Optimisation with SAP can be as easy as 1, 2, 3 …

SAP has some very powerful tools that will help you with your optimization efforts. This blog takes you through a quick case study on working capital optimisation.
Steven Freemantle | Jan 28, 2020

In my last blog I wrote about how you can use SAP’s stock graphs to show how inventory was spiraling out of control.  In this blog I have used a graph as a case study to show how SweetThorn’s Supply Chain Coaching practices can bring about dramatic working capital improvement.  It’s (almost) as easy as 1, 2, 3.

Step One: Identify the opportunity

At the start of the programme this graphic was used to engage the product owner with two simple questions: Why are we keeping so much?  Is there something you know that SAP (and the supply chain) do not?  Almost instantaneously, all orders existing orders were postponed as far out as possible.  You’ll notice, after those questions were asked, that no stock was received for almost 6 months.

Step Two: Fix your MRP Settings

The next step in the Supply Chain Coaching Programme was to calculate and agree optimal stock levels, update the MRP settings and then to follow SAP’s replenishment prompts.  The Optimisation Coaching Programme encourages a consultative approach to determine stock levels that are comfortable for all stakeholders.  Any forced decisions will most likely jeopardize your ability to sustain working capital optimisation.  Click here to read about what happens if you don’t get your MRP settings right.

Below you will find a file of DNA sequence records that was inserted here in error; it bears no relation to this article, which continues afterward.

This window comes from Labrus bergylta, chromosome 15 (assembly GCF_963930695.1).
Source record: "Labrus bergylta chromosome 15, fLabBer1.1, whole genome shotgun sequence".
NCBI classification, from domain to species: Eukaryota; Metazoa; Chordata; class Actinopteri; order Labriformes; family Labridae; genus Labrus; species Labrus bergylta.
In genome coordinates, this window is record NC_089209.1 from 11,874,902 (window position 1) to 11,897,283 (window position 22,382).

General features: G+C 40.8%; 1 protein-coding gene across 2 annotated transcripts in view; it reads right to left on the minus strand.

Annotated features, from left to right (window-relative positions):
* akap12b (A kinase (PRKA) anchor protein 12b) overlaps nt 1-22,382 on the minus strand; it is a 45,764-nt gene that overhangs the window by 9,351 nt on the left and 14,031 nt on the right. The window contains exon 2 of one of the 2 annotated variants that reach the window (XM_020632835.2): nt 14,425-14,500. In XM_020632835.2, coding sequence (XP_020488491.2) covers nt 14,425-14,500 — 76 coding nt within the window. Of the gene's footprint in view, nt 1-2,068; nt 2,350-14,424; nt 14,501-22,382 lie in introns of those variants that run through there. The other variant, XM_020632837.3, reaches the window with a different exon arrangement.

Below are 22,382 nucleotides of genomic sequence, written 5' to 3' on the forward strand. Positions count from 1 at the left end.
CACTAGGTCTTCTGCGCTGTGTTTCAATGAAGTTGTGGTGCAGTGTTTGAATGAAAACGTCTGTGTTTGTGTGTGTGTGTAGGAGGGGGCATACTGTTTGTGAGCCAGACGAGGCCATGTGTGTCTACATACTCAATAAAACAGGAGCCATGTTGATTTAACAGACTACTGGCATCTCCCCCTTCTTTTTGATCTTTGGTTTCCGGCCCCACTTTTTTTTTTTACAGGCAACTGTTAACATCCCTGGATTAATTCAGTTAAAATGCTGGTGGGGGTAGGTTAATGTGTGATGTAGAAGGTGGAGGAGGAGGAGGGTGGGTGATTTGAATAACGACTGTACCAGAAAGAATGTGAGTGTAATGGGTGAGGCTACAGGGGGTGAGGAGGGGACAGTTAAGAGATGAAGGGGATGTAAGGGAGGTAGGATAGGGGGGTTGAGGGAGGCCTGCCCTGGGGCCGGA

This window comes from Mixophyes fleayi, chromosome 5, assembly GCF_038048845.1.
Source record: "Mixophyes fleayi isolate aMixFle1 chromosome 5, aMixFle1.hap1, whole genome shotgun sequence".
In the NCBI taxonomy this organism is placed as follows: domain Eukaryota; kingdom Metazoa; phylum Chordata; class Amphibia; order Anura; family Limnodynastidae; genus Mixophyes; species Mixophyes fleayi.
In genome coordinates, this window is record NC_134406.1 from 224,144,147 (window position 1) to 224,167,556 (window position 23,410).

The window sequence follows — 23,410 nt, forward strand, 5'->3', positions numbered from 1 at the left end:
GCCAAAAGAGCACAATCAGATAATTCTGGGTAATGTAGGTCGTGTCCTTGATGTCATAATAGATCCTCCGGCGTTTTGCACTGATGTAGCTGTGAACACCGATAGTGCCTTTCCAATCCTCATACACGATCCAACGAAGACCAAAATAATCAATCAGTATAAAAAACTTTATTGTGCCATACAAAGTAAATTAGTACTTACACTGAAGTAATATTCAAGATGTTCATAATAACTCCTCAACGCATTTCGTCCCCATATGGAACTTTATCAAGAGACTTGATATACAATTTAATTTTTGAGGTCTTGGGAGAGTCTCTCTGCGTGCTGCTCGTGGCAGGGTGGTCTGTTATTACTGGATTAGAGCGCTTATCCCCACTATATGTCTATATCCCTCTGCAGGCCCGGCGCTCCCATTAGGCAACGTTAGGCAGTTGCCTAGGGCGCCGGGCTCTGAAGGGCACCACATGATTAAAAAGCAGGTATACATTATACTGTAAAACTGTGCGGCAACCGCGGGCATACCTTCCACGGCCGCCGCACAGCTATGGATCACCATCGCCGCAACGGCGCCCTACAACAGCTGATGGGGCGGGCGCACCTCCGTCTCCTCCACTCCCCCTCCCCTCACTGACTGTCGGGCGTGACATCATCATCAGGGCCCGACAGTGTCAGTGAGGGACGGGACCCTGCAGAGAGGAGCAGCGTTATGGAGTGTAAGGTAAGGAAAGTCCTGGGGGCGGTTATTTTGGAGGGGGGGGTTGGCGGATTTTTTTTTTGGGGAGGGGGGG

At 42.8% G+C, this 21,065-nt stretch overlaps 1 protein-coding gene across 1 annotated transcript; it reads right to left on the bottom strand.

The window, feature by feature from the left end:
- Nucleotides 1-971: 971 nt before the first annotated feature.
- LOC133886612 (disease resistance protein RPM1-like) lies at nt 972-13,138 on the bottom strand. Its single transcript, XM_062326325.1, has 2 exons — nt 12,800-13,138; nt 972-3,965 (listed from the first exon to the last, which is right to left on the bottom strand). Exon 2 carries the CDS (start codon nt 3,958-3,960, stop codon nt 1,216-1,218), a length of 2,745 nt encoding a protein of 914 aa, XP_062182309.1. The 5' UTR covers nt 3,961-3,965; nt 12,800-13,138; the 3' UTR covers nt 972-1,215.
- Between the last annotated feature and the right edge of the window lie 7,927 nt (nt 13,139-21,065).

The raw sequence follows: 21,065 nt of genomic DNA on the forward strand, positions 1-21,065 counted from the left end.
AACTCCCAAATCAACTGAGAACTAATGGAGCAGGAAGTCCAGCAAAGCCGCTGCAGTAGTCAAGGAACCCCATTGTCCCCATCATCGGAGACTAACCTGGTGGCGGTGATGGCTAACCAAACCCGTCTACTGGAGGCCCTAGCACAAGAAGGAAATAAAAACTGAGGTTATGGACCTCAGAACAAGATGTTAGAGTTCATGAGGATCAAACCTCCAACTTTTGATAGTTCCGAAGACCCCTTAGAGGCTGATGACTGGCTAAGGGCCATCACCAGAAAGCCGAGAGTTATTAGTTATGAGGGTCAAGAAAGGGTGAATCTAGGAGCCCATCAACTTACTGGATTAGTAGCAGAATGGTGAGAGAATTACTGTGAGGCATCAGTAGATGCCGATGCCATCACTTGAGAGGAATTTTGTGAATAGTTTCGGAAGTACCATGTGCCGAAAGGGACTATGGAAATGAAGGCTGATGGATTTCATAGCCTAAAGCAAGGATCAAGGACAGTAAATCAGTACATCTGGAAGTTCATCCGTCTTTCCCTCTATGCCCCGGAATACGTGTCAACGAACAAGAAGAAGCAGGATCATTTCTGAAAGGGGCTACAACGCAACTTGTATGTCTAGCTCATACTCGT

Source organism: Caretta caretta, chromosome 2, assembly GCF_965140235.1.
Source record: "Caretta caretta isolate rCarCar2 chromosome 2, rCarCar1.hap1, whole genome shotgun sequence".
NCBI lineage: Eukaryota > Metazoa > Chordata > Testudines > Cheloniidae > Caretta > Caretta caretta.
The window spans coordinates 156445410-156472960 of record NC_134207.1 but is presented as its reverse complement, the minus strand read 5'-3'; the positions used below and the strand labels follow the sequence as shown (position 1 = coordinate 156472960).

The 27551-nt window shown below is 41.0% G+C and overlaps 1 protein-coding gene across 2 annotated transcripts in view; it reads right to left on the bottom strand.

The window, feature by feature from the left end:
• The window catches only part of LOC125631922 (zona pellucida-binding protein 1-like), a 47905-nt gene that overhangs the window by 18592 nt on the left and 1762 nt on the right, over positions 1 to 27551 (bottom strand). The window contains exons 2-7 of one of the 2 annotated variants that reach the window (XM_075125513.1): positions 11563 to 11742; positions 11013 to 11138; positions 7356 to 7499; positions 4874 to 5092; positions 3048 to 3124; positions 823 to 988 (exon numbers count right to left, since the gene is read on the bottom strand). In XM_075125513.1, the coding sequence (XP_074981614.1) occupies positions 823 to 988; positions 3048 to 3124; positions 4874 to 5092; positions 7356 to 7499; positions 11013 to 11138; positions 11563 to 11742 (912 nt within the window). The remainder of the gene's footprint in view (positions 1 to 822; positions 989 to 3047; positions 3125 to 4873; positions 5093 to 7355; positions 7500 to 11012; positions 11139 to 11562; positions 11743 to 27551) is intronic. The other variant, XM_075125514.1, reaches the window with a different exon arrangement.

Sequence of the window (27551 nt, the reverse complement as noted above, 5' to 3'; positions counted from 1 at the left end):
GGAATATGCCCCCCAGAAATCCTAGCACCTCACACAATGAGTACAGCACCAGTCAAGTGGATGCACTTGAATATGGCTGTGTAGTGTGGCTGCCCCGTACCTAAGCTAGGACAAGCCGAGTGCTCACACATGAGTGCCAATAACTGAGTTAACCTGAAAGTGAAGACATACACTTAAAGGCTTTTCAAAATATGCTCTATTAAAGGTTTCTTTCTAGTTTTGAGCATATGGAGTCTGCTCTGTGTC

Step Three: Monitor adherence to the rules

Once the settings have been updated and the business rules agreed it is imperative that SAP’s Supply Chain Exception monitors are used to ensure that the stock levels are satisfying the needs and that the replenishment activities are being executed.  This monitoring must happen everyday since optimisation efforts are thwarted exactly because the master data update is seen as a once off activity. Click here to see an example supply chain exception monitor

These 3 steps need to become a way of life if you are to sustain your efforts.

Optimisation is a way of life, not a project

The steps described above cannot be seen as a once off event or project.  We operate in a complex and ever changing world.  And so the steps need to become a way of life.  You do this by introducing daily activity that encapsulates “The Three Rs”: Rhythm, Routine and Real-time processing. 

  • Rhythm: A set time of day, every day, when your supply chain staff connect to ensure today's work will be done today.
  • Routine: The steps and structure you will follow to ensure adherence the rules.
  • Real-time Processing: Ensuring you data always reflects your current reality.


This link chats about setting the “The Three Rs” in motion.

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